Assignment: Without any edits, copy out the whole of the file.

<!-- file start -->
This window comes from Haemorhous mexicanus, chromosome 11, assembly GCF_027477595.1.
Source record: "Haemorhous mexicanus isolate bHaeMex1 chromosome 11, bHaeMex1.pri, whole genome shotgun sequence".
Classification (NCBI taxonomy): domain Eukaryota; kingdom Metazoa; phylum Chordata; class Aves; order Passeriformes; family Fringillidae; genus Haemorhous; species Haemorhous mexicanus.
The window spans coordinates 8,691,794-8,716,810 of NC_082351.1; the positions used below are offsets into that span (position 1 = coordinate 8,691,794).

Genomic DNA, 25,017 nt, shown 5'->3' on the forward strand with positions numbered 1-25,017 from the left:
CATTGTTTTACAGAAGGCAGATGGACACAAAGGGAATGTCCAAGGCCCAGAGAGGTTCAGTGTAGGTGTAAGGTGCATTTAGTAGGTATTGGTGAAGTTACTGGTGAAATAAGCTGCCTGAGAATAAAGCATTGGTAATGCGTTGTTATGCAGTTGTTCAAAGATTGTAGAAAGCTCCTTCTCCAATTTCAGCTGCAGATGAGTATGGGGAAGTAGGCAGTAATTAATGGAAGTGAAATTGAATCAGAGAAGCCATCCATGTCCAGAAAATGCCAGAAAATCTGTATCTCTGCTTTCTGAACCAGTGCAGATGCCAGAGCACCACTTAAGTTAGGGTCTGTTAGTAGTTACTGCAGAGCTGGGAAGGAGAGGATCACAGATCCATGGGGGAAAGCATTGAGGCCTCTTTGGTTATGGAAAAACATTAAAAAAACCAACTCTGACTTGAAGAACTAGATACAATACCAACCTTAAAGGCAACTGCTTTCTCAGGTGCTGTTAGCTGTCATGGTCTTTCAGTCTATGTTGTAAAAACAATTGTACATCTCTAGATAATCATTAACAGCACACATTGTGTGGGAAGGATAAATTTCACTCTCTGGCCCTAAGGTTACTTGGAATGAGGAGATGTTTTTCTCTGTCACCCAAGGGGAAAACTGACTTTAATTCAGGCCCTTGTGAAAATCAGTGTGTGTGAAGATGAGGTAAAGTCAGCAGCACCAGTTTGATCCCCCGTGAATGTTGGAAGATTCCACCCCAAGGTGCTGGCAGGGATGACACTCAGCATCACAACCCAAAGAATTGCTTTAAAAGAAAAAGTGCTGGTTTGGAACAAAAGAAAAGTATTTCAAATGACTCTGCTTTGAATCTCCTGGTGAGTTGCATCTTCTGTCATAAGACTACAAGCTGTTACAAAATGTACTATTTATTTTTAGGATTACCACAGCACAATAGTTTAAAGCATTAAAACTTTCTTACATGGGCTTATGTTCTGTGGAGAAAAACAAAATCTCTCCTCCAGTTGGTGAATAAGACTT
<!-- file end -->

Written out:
This window comes from Haemorhous mexicanus, chromosome 11, assembly GCF_027477595.1.
Source record: "Haemorhous mexicanus isolate bHaeMex1 chromosome 11, bHaeMex1.pri, whole genome shotgun sequence".
Classification (NCBI taxonomy): domain Eukaryota; kingdom Metazoa; phylum Chordata; class Aves; order Passeriformes; family Fringillidae; genus Haemorhous; species Haemorhous mexicanus.
The window spans coordinates 8,691,794-8,716,810 of NC_082351.1; the positions used below are offsets into that span (position 1 = coordinate 8,691,794).

Genomic DNA, 25,017 nt, shown 5'->3' on the forward strand with positions numbered 1-25,017 from the left:
CATTGTTTTACAGAAGGCAGATGGACACAAAGGGAATGTCCAAGGCCCAGAGAGGTTCAGTGTAGGTGTAAGGTGCATTTAGTAGGTATTGGTGAAGTTACTGGTGAAATAAGCTGCCTGAGAATAAAGCATTGGTAATGCGTTGTTATGCAGTTGTTCAAAGATTGTAGAAAGCTCCTTCTCCAATTTCAGCTGCAGATGAGTATGGGGAAGTAGGCAGTAATTAATGGAAGTGAAATTGAATCAGAGAAGCCATCCATGTCCAGAAAATGCCAGAAAATCTGTATCTCTGCTTTCTGAACCAGTGCAGATGCCAGAGCACCACTTAAGTTAGGGTCTGTTAGTAGTTACTGCAGAGCTGGGAAGGAGAGGATCACAGATCCATGGGGGAAAGCATTGAGGCCTCTTTGGTTATGGAAAAACATTAAAAAAACCAACTCTGACTTGAAGAACTAGATACAATACCAACCTTAAAGGCAACTGCTTTCTCAGGTGCTGTTAGCTGTCATGGTCTTTCAGTCTATGTTGTAAAAACAATTGTACATCTCTAGATAATCATTAACAGCACACATTGTGTGGGAAGGATAAATTTCACTCTCTGGCCCTAAGGTTACTTGGAATGAGGAGATGTTTTTCTCTGTCACCCAAGGGGAAAACTGACTTTAATTCAGGCCCTTGTGAAAATCAGTGTGTGTGAAGATGAGGTAAAGTCAGCAGCACCAGTTTGATCCCCCGTGAATGTTGGAAGATTCCACCCCAAGGTGCTGGCAGGGATGACACTCAGCATCACAACCCAAAGAATTGCTTTAAAAGAAAAAGTGCTGGTTTGGAACAAAAGAAAAGTATTTCAAATGACTCTGCTTTGAATCTCCTGGTGAGTTGCATCTTCTGTCATAAGACTACAAGCTGTTACAAAATGTACTATTTATTTTTAGGATTACCACAGCACAATAGTTTAAAGCATTAAAACTTTCTTACATGGGCTTATGTTCTGTGGAGAAAAACAAAATCTCTCCTCCAGTTGGTGAATAAGACTT